“First and foremost our priority is the safety of our students, our teachers, and our communities and ensuring students continue learning in the midst of this public health emergency,” said CEA President Jeff Leake. “We strongly agree with Governor Lamont’s decision to keep schools closed until April 20 and possibly until the end of the school year. The common belief is that things will get worse before they get better and keeping schools closed until the fall may be necessary to keep everyone safe and prevent the disease from spreading. In the meantime, our dedicated, professional educators are doing all they can to keep their students engaged and learning in today’s reality.” Read more

Classrooms in Crisis: A Conversation with Commissioner Miguel Cardona

Join us on March 5 and share with Education Commissioner Miguel Cardona what you are experiencing regarding student trauma and disruptive student behaviors in your school. Attend CEA’s forum with the commissioner where you can speak out and support your colleagues.

We need to ensure that students in crisis get the help they need and classrooms are safe learning environments. Topics to be discussed include disruptive behavior, staff ratios, class size, caseload limits, kindergarten start age, excessive testing, and more.

We hope you will join us for this important event and speak out or attend to support your colleagues.

Register now.

Thursday, March 5, 2020
Sheraton Hartford South, Rocky Hill

Registration begins at 3:30 p.m.
Buffet dinner begins at 4:00 p.m.
Forum 5:30-7 p.m.

Education Commissioner Discusses the Changing Needs of Students Today and More

“The needs of students today are much greater than they were 20 years ago,” said Education Commissioner Miguel Cardona during an interview on WNPR’s Where We Live Program this morning. “I don’t think that we’ve done enough to make sure that we’re providing teachers with support and professional learning to meet the demands of the students today.”

From the achievement gap to minority teacher recruitment to social and emotional learning, Cardona spoke on a number of topics. Listen to the complete interview here.

On the changing needs of students today, Cardona said, “Unfortunately, many times when we’re cutting back, and we’re cutting out reading supports, or we’re cutting out social-emotional supports, that’s what the kids need the most. We need to be looking at the staffing that we have and where we’re putting our resources to provide supports, not only for the students in the classroom, but for the teachers that have the difficult job of raising the bar, despite having needier students at times.” Read more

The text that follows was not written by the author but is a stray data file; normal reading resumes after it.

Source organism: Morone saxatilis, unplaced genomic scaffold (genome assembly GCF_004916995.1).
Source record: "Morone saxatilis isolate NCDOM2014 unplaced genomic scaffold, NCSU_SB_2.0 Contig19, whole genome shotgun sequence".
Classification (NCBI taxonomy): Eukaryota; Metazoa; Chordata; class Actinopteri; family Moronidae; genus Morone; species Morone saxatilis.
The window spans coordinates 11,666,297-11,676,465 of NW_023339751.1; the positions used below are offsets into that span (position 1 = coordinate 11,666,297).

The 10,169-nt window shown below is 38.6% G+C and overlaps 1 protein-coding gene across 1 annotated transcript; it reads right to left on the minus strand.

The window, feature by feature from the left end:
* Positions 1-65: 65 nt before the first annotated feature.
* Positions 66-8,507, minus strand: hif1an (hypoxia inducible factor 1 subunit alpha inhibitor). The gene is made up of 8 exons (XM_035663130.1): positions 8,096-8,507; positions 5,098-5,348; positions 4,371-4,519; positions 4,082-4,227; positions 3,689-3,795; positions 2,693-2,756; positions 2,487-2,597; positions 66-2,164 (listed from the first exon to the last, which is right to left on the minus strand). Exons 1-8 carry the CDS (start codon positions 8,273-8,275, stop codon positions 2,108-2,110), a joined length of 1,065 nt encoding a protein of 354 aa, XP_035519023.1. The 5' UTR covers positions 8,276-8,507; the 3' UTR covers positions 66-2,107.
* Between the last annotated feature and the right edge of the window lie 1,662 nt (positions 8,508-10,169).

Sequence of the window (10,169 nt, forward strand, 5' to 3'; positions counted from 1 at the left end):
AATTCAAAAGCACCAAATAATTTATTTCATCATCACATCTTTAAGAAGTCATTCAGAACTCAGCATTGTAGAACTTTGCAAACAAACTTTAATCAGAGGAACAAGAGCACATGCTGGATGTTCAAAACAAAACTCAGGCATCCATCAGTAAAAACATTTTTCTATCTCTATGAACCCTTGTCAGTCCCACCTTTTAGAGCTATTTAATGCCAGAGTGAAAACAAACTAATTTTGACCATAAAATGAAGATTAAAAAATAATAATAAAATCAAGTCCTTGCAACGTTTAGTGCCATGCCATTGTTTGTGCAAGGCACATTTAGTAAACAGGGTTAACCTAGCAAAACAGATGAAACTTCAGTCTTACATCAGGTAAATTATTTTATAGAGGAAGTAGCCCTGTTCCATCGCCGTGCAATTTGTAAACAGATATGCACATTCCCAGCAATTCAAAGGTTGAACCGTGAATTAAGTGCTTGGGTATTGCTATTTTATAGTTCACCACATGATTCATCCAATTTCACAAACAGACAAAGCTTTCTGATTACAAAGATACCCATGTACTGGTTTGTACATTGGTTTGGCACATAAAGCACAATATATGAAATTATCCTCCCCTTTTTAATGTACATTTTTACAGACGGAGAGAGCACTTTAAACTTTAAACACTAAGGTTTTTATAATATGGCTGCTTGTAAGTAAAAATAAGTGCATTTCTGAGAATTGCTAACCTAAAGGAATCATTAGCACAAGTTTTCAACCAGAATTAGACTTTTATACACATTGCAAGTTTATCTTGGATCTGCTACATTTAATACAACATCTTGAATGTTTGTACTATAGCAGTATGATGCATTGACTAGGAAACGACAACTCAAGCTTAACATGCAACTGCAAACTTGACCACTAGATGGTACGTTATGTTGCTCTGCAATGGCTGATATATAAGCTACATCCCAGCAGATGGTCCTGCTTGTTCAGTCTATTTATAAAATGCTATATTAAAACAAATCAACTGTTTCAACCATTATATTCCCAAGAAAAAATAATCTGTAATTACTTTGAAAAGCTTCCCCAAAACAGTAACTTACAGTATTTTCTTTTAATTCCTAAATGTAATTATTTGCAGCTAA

‘We Is Always Better Than Me’: New Education Commissioner Kicks Off School Year

New Connecticut Commissioner of Education Miguel Cardona addressed superintendents and other education stakeholders at an annual back-to-school meeting today in Hartford.

“In a few days, half a million kids will come through our doors. What we provide will be the best chance they have at success in life,” Connecticut’s new Education Commissioner Miguel Cardona told superintendents gathered for a back-to-school meeting this morning.

“Let’s learn together and grow together and give them the best we’ve got,” he continued.

CEA President Jeff Leake, who attended the event at A.I. Prince Technical High School in Hartford along with CEA Executive Director Donald Williams, said he appreciated Cardona’s emphasis on working together and reaching out to the entire education community.

“We’re looking forward to working with Miguel and other stakeholders in the education field to move our state forward,” Leake says. “Teachers do so much to ensure the success of every child, and there is still much to do, especially when it comes to making sure zip codes don’t determine the success of our students.” Read more